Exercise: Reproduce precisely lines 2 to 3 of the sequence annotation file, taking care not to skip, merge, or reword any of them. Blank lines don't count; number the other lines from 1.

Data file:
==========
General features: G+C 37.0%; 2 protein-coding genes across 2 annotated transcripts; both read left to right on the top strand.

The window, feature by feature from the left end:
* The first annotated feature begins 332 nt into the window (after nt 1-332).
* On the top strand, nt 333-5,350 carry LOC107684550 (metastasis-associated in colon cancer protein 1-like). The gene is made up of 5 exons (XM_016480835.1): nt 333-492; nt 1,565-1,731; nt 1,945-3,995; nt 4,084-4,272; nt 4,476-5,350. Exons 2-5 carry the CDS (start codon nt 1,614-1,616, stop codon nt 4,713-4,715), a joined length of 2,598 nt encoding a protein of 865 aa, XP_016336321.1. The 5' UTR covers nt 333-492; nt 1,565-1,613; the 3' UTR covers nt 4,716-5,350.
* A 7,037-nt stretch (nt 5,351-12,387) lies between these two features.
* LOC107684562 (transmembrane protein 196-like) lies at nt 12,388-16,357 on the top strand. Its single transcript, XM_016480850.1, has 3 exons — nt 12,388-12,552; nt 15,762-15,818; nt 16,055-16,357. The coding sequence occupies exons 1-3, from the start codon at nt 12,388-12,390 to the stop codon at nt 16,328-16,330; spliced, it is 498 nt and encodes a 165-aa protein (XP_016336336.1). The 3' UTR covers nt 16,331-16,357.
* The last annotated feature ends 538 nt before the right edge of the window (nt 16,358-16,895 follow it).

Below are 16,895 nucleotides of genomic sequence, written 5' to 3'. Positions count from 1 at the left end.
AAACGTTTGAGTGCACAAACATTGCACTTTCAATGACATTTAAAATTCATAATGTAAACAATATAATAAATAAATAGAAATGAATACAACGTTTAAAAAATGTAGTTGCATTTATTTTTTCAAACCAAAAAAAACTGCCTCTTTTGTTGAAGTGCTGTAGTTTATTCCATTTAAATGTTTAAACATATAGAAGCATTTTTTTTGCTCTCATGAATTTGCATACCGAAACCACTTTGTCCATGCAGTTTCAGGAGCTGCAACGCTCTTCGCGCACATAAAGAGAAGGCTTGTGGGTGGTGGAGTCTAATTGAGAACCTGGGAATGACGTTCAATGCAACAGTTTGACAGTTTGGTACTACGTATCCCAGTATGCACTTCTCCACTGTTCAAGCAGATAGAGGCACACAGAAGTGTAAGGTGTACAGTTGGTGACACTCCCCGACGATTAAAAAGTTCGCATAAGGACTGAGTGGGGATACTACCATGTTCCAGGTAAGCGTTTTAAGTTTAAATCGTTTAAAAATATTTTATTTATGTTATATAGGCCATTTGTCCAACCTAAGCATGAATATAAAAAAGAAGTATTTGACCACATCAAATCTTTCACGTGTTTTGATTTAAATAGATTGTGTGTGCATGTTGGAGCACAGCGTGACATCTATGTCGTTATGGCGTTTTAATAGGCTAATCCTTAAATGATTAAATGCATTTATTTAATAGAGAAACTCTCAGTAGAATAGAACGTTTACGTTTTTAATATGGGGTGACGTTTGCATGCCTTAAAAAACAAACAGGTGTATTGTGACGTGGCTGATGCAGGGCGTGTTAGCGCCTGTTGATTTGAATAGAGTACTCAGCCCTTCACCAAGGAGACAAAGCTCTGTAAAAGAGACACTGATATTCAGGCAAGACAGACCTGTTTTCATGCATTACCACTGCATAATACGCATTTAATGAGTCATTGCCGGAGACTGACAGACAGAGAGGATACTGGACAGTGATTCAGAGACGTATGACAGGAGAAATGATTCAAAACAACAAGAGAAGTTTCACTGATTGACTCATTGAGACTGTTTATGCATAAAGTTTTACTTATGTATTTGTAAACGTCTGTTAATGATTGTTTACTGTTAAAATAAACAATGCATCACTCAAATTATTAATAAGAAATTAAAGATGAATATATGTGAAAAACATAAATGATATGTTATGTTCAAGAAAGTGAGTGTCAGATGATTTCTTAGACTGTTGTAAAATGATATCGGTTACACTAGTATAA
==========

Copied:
The window, feature by feature from the left end:
* The first annotated feature begins 332 nt into the window (after nt 1-332).